Conservation newsFounded in 1999, Mongabay is a leading provider of environmental science and conservation news.
Malaysia targets Africa and the Amazon for oil palm expansion
(08/25/2008) Facing land scarcity at home and environmental complaints, Malaysian palm oil producers should look overseas to expand operations, a high-ranking Malaysian agricultural minister said Monday.
Komodo dragon conservation efforts prove controversial in Indonesia
(08/25/2008) Efforts to conserve the world's largest lizard — the Komodo dragon — are proving controversial, and potentially dangerous to villagers, reports the Wall Street Journal.
Google Earth reveals cattle have a built-in compass
(08/25/2008) Cattle, along with grazing deer, tend to align themselves with the Earth's magnetic field lines, in a north-south direction, report researchers writing in the early online edition of the journal Proceedings of the National Academy of Sciences (PNAS). The finding suggests that cows seem to have a built-in magnetic compass.
Malaysian logging scandal may delay trade negotiations with the E.U.
(08/25/2008) Sarawak's Chief Minister, Taib Mahmud, has been linked to a timber trade scheme involving illegal imports of Indonesian logs and which were then re-exported as Malaysian timber to other countries, including China, Taiwan, and Japan, reports the Indonesian newspaper Tribun Pontianak. An environmental group is using the scandal as the basis for a request for the E.U. to delay timber trade talks with Malaysia.
New bird species discovered in rainforest of Gabon
(08/23/2008) DNA analysis has revealed a previously unknown species of bird in the Central African country of Gabon.
Malaysia's rainforest logging plan may proceed despite risk to water supplies
(08/22/2008) Datuk Seri Azizan Abdul Razak, Chief Minister of the Malaysian state of Kedah, is pushing ahead with a plan to log Ulu Muda forest reserve despite concerns that logging could hurt water supplies and threaten biodiversity.
NASA images reveal two massive glaciers breaking apart in Greenland
(08/22/2008) Two of Greenland's largest glaciers are breaking up report researchers monitoring NASA satellite images.
DNA study reveals new 1,000-pound grouper species
(08/21/2008) DNA analysis has revealed that a 1,000-pound grouper found in both the Atlantic and Pacific Oceans is actually two different species.
STRI goes carbon neutral as Panama indigenous community to see carbon payments from forest conservation
(08/21/2008) The Smithsonian Tropical Research Institute (STRI), the Panama-based branch of the Smithsonian Institution, will offset its carbon dioxide emissions by working with an indigenous community to conserve forests and reforest degraded lands with native tree species. The agreement was announced Sunday, August 17, 2008.
Presidential candidate John McCain's love-hate relationship with bears
(08/21/2008) Senator John McCain has frequently cited an earmark to a bill proving funds for a study of grizzly bears in Montana as an example of the worst pork-and-barrel spending in Washington. The study was included in an ad for McCain entitled "Outrageous" during the primaries. However, according to FactCheck.org, Senator McCain voted for the earmark he now derides.
French birds on the move due to climate change—just not fast enough
(08/21/2008) French ornithologists have discovered, year by year, that French birds are moving north due to the affects of climate change. A recent study of such movements in the Royal Society journal Proceedings B concludes that the birds are not moving fast enough, leading to concern among conservationists.
In Peru, a showdown between the president and tribes over mining and drilling in the Amazon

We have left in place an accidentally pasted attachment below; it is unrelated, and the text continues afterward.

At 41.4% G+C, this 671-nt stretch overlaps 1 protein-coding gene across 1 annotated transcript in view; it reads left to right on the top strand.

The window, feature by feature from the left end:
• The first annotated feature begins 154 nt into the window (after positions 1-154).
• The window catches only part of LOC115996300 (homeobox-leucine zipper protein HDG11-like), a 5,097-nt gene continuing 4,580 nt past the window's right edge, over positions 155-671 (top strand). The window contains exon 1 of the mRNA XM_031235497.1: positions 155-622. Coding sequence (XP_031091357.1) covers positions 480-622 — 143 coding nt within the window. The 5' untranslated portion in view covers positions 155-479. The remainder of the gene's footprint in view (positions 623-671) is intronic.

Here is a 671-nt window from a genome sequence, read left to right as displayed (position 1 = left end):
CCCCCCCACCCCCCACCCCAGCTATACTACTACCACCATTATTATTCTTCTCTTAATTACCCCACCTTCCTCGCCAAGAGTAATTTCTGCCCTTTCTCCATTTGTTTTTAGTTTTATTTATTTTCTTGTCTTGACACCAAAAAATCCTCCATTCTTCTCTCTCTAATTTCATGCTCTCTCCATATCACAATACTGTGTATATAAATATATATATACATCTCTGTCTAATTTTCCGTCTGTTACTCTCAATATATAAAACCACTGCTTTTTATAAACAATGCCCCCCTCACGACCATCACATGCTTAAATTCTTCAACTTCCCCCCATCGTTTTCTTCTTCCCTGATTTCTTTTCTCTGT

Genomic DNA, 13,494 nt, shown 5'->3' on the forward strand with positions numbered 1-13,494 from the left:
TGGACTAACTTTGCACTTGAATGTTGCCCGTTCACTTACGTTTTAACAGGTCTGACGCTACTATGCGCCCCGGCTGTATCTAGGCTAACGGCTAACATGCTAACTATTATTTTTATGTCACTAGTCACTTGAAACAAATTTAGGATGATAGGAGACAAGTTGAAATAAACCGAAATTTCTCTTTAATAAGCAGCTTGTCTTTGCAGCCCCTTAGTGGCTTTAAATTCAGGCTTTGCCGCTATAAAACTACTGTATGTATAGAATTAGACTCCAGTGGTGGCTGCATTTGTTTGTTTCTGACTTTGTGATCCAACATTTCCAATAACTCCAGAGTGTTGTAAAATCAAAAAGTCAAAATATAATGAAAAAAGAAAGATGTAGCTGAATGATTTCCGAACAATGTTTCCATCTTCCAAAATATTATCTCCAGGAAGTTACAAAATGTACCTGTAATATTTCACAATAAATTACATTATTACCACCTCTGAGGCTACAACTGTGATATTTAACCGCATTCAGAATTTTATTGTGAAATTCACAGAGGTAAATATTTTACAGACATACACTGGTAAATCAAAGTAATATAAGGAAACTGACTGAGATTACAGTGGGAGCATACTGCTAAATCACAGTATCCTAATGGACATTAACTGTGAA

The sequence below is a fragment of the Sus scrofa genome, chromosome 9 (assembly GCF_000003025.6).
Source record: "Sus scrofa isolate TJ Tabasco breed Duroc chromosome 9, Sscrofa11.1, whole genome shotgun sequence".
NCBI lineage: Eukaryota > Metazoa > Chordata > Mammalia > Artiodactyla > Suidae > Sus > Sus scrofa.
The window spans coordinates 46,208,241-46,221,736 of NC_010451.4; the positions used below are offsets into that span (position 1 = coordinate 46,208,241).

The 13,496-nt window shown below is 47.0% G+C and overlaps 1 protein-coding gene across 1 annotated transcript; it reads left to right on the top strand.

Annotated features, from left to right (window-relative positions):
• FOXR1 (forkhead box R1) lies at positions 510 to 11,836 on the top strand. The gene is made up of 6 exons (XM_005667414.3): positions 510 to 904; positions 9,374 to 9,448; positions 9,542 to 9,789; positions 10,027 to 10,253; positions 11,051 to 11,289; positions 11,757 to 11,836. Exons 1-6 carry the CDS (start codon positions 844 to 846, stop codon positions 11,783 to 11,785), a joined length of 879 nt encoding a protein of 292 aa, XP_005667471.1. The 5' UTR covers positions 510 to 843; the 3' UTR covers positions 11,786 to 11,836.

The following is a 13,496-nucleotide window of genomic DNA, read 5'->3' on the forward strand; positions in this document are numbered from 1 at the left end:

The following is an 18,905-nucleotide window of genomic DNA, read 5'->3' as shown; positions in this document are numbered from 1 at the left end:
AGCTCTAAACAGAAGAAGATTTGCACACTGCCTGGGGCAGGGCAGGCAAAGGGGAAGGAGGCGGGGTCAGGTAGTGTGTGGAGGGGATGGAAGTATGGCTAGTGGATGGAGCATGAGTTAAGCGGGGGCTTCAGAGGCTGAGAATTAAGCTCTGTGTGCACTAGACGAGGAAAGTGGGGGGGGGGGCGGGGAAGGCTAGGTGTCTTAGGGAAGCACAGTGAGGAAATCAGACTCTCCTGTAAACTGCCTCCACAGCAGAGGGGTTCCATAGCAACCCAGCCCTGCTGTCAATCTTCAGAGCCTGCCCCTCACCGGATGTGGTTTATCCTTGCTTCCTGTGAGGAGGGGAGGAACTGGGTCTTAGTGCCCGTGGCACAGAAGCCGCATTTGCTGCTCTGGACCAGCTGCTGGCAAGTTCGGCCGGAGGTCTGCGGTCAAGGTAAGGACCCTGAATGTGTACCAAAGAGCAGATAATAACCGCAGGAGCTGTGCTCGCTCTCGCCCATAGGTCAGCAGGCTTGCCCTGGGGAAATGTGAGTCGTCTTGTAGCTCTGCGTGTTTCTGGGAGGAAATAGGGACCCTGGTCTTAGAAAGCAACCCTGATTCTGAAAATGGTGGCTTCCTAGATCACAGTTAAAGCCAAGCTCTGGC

(08/21/2008) In Peru indigenous rights groups and congressional leaders are pairing up against President Alan Garcia to revoke a controversial land law passed last week, reports Reuters.
Biofuel production in Brazil may not hurt Amazon, food supply
(08/21/2008) Biofuel production in Brazil will not affect food production or the Amazon rainforest in coming years, claimed a study released Tuesday by an economist in Sao Paulo.
Brazil may allow mining on indigenous lands in the Amazon
(08/21/2008) Lawmakers in Brazil are debating whether to allow mining companies to partner with indigenous groups to exploit mineral deposits deep in the Amazon rainforest, reports Bloomberg.
There is enough water for everyone provided it is well-managed and distributed
(08/21/2008) An increasingly-popular view of our future is an exponentially thirsty world where billions lack access to fresh water, leading to widespread famine and wars over water instead of oil. If this sounds like science fiction, the UN has predicted that by 2050 seven billion people will suffer from water scarcity. Putting that number in perspective: today's entire global population is not yet seven billion people.
When the magpie looks in a mirror, it sees itself
(08/20/2008) Unlike Narcissus of Greek mythology--who upon seeing his reflection in water jumped in thinking it was another--magpies have proven they can recognize their own reflections. Until now, only a small number of primates (chimpanzees, pygmy chimps, and orangutans) have displayed this ability, making the magpie the first bird shown to recognize itself.
Mangrove species flourishes in the United Arab Emirates after a century of local extinction
(08/20/2008) A long-absent mangrove species is flowering again in the United Arab Emirates a hundred years since its disappearance. Seeds of the rhizophora mucronata were brought from Pakistan and planted along the coast. The project was a joint venture between the United Arab Emirate's (UAE) Department of President's Affairs and the Environment Agency-Abu Dhabi.
Brazil to establish oil palm plantations on degraded Amazon rainforest lands
(08/20/2008) Brazil will allow the establishment of oil palm plantations on degraded lands in the Amazon rainforest under a agreement signed between Brazil's ministers of agriculture and the environment, reports Folha de S. Paulo.
Google, Australia give big boost to geothermal power production
(08/20/2008) Geothermal energy got a big boost this week with Google and the Australian government announcing multi-million initiatives that make use of Earth's heat as a clean and renewable source of power.